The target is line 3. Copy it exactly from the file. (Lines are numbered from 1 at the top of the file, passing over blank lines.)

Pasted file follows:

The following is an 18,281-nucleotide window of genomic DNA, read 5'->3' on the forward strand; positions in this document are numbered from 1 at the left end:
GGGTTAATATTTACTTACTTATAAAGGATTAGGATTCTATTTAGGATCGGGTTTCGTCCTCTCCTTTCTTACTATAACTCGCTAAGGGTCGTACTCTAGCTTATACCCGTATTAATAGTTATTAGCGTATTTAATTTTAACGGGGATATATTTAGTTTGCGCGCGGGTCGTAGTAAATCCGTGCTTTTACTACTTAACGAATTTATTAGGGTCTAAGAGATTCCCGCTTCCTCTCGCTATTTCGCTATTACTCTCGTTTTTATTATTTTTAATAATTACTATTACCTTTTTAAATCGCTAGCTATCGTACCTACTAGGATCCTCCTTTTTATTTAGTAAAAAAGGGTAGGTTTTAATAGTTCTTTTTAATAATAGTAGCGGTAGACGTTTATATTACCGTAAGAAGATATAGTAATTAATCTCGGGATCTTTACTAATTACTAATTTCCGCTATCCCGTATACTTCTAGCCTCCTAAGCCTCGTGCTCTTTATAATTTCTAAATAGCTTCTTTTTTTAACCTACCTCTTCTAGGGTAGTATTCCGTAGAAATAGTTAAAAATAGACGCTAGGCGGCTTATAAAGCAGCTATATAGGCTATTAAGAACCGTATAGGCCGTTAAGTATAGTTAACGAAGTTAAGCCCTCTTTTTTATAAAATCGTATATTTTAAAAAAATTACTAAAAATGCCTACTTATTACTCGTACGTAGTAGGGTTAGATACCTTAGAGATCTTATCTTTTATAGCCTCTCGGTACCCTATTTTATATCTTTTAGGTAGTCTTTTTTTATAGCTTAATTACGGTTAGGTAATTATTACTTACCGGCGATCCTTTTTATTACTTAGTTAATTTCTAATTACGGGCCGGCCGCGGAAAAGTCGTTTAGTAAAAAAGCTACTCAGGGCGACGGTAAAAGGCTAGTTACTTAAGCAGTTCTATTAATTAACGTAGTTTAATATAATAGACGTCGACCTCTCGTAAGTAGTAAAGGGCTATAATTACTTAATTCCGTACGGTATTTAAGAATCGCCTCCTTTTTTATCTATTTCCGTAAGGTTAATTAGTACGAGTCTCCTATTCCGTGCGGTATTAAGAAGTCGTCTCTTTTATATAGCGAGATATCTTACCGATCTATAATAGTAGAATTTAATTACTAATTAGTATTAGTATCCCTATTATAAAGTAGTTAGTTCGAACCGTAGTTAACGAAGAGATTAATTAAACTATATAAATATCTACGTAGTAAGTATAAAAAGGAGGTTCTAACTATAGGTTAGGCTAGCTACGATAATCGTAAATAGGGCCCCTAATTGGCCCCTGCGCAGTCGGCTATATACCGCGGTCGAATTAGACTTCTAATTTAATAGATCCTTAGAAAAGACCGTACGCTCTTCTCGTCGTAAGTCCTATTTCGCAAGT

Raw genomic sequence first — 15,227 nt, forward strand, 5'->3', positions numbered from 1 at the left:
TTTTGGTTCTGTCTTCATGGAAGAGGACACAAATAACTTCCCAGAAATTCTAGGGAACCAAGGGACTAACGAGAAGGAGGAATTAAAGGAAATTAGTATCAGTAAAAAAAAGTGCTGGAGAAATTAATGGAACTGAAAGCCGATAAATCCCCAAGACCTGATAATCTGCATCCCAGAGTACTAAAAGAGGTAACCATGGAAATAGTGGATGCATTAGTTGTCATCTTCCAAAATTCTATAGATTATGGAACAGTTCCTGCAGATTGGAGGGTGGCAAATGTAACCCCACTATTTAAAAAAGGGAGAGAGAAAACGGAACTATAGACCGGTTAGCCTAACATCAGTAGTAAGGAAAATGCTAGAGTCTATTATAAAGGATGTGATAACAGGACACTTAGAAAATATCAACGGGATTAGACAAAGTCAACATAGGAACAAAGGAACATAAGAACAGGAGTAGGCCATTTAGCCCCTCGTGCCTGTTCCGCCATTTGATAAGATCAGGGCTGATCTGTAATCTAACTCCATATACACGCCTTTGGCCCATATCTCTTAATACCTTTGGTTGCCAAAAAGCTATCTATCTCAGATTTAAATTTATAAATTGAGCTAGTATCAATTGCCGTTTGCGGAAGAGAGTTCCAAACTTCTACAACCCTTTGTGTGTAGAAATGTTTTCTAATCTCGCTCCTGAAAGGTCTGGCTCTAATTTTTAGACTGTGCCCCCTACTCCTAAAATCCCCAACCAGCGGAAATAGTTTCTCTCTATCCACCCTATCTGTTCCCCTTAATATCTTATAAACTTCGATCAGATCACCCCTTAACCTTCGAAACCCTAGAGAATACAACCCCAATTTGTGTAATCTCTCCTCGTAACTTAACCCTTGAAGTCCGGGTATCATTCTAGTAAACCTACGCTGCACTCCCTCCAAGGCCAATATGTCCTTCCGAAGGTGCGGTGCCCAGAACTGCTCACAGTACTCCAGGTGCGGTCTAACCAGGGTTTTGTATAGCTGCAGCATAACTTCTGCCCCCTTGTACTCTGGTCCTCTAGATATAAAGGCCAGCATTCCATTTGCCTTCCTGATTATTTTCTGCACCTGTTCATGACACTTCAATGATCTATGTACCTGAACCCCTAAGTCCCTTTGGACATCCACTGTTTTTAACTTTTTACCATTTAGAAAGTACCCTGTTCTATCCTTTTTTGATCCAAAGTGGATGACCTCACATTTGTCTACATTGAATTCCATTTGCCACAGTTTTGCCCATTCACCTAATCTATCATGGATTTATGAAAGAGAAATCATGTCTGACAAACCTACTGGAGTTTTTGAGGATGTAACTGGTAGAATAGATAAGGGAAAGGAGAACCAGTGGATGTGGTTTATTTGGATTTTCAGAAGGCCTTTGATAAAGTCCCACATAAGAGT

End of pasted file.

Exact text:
Raw genomic sequence first — 15,227 nt, forward strand, 5'->3', positions numbered from 1 at the left: